Macintosh History: The Lost Art Of Trici Venola

January 20, 2010

The mid-1980s were a great time to be a Mac fanatic.

The machine was new, developers were coming out with neat stuff for it, and even though there wasn’t an Internet, we all felt connected through magazines, Bulletin-Board Systems (BBSes), CompuServe, user groups, newsletters, and the floppy disk service EduComp.

One of the stars of that period was a young woman artist named Trici Venola.

Her artwork was seemingly everywhere and it was easy to spot because of her very distinctive style.

One of the things she worked on was Foundation Software’s Comic Strip Factory. But I remember her most from her work for MacWeek, a weekly electronic magazine that was distributed via BBSes and those EduComp floppy disks. (This MacWeek was before there was a weekly tabloid on paper.)

Oh yes, kids, long before there was a Palm Pilot and Peanut Press and Fictionwise doing eBooks, there were electronic publications. And the Macintosh had the best. MacWeek was memorable due to the passion of Jerry Daniels, Mary Jane Mara, and the artwork of Trici Venola.

For an upcoming post about screen design for publishing, I tracked down Trici (she is currently enjoying life in Turkey). I asked for one thing, didn’t get it, but wound up with some delightful lost Macintosh history that I’m excited to show everyone.

It’s a comic strip done for the MacUnderground, an early online service for Macintosh users.

Trici doesn’t remember, but I met her briefly at Foundation Publishing’s booth at CES in Chicago way back when. Doug Clapp (where’d he go?) was manning the booth and Trici was there too. She showed me her mouse finger and how it was bent inward. She drew all of her work by mouse. Keep that in mind!

After the break, words from Trici herself and some sample panels.

Read the rest of this entry »

Actor Timothy Hutton Leverages Books

January 20, 2010

Timothy Hutton: Literary Sex God

The title sounds smarmy but it’s actually one of the better posts I’ve read about books and Twitter.

Timothy Hutton is an actual reader and is savvy about books. This is probably something you’d never find out about him given the current crass state of TV talk shows. Hmmm… maybe PBS should jump on this with a Famous People Who Read books discussion program? (The late Steve Allen would have been a natural host for that!)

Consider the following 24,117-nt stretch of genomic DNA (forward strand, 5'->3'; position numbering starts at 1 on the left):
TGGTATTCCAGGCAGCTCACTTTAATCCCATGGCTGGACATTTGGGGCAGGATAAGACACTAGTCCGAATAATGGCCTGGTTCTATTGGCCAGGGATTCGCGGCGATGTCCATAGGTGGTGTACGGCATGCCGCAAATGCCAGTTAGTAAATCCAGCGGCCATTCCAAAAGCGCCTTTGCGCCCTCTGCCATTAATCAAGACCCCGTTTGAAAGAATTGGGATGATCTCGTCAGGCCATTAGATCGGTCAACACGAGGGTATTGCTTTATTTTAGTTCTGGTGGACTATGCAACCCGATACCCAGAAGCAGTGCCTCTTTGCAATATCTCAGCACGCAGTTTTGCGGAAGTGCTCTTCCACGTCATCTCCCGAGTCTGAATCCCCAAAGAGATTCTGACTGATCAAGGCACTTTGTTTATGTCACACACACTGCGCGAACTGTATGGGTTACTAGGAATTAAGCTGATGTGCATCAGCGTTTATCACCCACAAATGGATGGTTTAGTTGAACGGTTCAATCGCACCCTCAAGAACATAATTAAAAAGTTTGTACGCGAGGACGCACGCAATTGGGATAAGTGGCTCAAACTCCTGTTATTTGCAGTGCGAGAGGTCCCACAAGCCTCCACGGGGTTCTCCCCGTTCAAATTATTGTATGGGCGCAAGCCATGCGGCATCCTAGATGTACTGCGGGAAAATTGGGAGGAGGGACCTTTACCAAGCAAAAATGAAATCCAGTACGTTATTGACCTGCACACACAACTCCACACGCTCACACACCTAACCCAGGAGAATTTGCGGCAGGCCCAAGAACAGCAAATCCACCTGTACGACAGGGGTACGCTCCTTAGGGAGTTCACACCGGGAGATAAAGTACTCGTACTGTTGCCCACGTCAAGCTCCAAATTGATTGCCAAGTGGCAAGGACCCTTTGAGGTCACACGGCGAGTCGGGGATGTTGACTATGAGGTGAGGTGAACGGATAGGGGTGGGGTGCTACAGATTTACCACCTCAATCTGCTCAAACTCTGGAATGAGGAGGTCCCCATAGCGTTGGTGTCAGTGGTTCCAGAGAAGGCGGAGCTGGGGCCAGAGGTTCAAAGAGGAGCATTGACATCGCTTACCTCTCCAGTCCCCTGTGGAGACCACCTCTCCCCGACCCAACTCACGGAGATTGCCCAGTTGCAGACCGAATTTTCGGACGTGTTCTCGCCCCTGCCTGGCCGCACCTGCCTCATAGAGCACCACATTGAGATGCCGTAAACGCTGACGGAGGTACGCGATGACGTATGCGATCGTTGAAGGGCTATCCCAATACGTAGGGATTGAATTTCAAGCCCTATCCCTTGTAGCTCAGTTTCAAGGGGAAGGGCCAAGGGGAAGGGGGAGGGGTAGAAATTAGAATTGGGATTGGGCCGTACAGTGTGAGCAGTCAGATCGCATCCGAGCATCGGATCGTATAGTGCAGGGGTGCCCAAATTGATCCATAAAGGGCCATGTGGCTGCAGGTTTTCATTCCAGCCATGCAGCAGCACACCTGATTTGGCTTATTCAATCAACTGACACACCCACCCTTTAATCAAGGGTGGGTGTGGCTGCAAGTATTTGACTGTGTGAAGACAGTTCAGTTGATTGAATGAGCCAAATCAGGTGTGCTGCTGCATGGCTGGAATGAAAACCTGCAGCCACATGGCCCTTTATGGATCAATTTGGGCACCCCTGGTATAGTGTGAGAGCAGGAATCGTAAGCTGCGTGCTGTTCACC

Hutton stars in an ensemble series on TNT called Leverage. I watch the show and did several posts about it (see here). It airs Wednesdays at 10PM EST. Hey, that’s tonight! Just in time for you to set the DVR. It’s also available at the iTunes Store.

The iSlate Factor People Are Missing

January 20, 2010

The introduction of the iSlate is going to be a Richter-scale value shock in the industry.

Even if it comes in at a whopping US$999 (which I really hope it will not!), it’s going to reset the scale of value of everything.

From time to time, I go to J&R in Manhattan, a large electronics retailer. I go to check out prices and to see what’s new. And sometimes even to buy.

Read the rest of this entry »

New York Times Bizarre Metered Model Of FAIL

January 20, 2010

The New York Times Announces Plans for a Metered Model for in 2011

NEW YORK, Jan 20, 2010 (BUSINESS WIRE) — The New York Times announced today that it will be introducing a paid model for at the beginning of 2011.

The new approach, referred to as the metered model, will offer users free access to a set number of articles per month and then charge users once they exceed that number. This will enable to create a second revenue stream and preserve its robust advertising business. It will also provide the necessary flexibility to keep an appropriate ratio between free and paid content and stay connected to a search-driven Web.

And how precisely is this going to work?

Cookies? FAIL!

Log-in? FAIL!

Forget it.

This is what you do instead.

You create a daily New York Times Lite. It summarizes everything. This Lite version is absolutely free. And you let everyone link to it — because this is marketing.

For people who are enticed by a summary and want to read further, that’s when you stick up the gate and demand payment.

Your meter will be shredded within hours of its appearance.

Really, do you guys just want to continue to bleed to death?